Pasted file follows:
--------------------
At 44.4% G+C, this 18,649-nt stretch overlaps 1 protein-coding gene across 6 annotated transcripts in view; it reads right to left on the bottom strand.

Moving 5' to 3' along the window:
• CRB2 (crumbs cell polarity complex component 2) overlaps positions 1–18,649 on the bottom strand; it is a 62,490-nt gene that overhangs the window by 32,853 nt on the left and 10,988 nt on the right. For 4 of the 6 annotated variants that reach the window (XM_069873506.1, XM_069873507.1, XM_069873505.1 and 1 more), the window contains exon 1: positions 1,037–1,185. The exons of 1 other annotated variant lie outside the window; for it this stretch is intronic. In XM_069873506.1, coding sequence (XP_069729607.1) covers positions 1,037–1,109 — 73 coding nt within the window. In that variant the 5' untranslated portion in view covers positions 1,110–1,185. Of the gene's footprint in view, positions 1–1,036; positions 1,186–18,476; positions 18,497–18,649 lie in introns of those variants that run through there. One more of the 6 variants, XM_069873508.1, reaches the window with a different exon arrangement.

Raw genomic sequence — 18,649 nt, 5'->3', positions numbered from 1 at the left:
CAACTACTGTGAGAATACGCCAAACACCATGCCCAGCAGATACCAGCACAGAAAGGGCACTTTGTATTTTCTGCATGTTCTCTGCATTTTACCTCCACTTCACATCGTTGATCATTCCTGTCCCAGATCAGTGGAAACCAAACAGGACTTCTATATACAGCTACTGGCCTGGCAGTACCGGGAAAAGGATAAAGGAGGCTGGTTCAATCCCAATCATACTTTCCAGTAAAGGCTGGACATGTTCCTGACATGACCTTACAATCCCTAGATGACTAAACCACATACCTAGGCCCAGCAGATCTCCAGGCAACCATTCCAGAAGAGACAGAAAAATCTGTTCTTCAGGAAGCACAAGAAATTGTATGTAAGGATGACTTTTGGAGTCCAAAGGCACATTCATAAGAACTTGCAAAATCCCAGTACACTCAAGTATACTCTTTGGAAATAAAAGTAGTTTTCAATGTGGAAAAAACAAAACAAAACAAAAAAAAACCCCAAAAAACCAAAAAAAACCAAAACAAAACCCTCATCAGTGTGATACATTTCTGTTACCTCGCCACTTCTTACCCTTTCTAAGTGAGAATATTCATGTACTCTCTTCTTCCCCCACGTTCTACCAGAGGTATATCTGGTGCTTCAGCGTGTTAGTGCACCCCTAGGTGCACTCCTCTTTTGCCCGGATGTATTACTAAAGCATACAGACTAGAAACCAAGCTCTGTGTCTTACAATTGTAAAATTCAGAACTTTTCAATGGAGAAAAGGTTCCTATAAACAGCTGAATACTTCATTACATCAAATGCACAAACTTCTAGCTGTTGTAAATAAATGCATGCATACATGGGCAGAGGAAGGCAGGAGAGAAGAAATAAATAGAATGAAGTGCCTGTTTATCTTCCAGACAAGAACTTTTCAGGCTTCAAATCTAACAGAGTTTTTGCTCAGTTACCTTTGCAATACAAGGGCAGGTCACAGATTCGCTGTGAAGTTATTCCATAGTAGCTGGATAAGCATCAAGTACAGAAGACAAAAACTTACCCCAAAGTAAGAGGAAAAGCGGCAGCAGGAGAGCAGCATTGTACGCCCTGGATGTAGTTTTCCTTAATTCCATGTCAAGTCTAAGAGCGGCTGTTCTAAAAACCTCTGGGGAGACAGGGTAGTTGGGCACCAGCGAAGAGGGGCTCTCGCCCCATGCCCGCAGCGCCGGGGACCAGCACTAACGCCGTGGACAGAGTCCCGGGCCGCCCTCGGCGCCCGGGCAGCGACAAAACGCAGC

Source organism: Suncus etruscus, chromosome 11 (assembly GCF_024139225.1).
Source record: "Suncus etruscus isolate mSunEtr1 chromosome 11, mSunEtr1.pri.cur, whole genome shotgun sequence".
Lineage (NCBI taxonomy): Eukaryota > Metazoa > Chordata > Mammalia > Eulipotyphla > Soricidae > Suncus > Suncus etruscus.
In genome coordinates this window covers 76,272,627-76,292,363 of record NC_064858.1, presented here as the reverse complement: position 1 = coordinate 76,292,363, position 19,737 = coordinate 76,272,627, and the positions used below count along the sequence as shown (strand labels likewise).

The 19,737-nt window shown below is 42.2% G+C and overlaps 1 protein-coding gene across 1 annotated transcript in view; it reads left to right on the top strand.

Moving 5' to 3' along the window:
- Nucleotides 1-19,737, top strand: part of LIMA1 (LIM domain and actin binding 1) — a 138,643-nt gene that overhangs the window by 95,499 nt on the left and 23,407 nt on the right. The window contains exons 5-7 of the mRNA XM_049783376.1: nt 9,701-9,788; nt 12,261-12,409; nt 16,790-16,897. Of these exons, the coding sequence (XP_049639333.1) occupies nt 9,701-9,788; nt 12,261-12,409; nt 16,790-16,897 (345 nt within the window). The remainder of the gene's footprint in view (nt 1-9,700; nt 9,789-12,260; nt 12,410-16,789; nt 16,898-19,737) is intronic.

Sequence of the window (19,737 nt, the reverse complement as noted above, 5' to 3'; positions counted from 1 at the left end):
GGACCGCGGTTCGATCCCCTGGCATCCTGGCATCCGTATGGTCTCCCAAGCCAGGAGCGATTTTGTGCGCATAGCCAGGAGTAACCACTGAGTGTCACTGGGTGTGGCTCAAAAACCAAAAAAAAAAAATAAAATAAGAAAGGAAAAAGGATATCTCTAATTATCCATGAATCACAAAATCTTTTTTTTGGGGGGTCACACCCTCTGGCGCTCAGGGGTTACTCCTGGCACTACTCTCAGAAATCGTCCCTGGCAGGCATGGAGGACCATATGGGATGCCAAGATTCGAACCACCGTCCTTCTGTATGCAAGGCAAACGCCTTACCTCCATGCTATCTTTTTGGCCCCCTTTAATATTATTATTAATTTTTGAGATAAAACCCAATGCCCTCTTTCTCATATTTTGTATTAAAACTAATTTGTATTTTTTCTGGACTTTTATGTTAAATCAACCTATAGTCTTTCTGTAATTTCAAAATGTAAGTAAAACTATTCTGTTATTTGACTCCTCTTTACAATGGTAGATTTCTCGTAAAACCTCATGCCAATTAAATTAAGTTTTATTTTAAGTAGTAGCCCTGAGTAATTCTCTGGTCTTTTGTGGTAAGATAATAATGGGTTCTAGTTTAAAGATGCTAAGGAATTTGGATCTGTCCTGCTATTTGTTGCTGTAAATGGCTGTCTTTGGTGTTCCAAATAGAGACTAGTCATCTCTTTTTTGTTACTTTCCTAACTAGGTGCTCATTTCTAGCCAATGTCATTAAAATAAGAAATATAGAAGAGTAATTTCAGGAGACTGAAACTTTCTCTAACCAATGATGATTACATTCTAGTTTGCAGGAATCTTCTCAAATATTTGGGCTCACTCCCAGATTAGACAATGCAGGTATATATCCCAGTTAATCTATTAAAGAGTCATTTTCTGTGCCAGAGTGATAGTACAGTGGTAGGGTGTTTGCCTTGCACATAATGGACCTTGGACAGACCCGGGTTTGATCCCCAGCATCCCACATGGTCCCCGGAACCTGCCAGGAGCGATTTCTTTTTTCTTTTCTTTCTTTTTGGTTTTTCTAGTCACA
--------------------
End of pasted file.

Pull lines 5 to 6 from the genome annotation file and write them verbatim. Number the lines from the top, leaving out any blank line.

CAACTACTGTGAGAATACGCCAAACACCATGCCCAGCAGATACCAGCACAGAAAGGGCACTTTGTATTTTCTGCATGTTCTCTGCATTTTACCTCCACTTCACATCGTTGATCATTCCTGTCCCAGATCAGTGGAAACCAAACAGGACTTCTATATACAGCTACTGGCCTGGCAGTACCGGGAAAAGGATAAAGGAGGCTGGTTCAATCCCAATCATACTTTCCAGTAAAGGCTGGACATGTTCCTGACATGACCTTACAATCCCTAGATGACTAAACCACATACCTAGGCCCAGCAGATCTCCAGGCAACCATTCCAGAAGAGACAGAAAAATCTGTTCTTCAGGAAGCACAAGAAATTGTATGTAAGGATGACTTTTGGAGTCCAAAGGCACATTCATAAGAACTTGCAAAATCCCAGTACACTCAAGTATACTCTTTGGAAATAAAAGTAGTTTTCAATGTGGAAAAAACAAAACAAAACAAAAAAAAACCCCAAAAAACCAAAAAAAACCAAAACAAAACCCTCATCAGTGTGATACATTTCTGTTACCTCGCCACTTCTTACCCTTTCTAAGTGAGAATATTCATGTACTCTCTTCTTCCCCCACGTTCTACCAGAGGTATATCTGGTGCTTCAGCGTGTTAGTGCACCCCTAGGTGCACTCCTCTTTTGCCCGGATGTATTACTAAAGCATACAGACTAGAAACCAAGCTCTGTGTCTTACAATTGTAAAATTCAGAACTTTTCAATGGAGAAAAGGTTCCTATAAACAGCTGAATACTTCATTACATCAAATGCACAAACTTCTAGCTGTTGTAAATAAATGCATGCATACATGGGCAGAGGAAGGCAGGAGAGAAGAAATAAATAGAATGAAGTGCCTGTTTATCTTCCAGACAAGAACTTTTCAGGCTTCAAATCTAACAGAGTTTTTGCTCAGTTACCTTTGCAATACAAGGGCAGGTCACAGATTCGCTGTGAAGTTATTCCATAGTAGCTGGATAAGCATCAAGTACAGAAGACAAAAACTTACCCCAAAGTAAGAGGAAAAGCGGCAGCAGGAGAGCAGCATTGTACGCCCTGGATGTAGTTTTCCTTAATTCCATGTCAAGTCTAAGAGCGGCTGTTCTAAAAACCTCTGGGGAGACAGGGTAGTTGGGCACCAGCGAAGAGGGGCTCTCGCCCCATGCCCGCAGCGCCGGGGACCAGCACTAACGCCGTGGACAGAGTCCCGGGCCGCCCTCGGCGCCCGGGCAGCGACAAAACGCAGC

Source organism: Suncus etruscus, chromosome 11 (assembly GCF_024139225.1).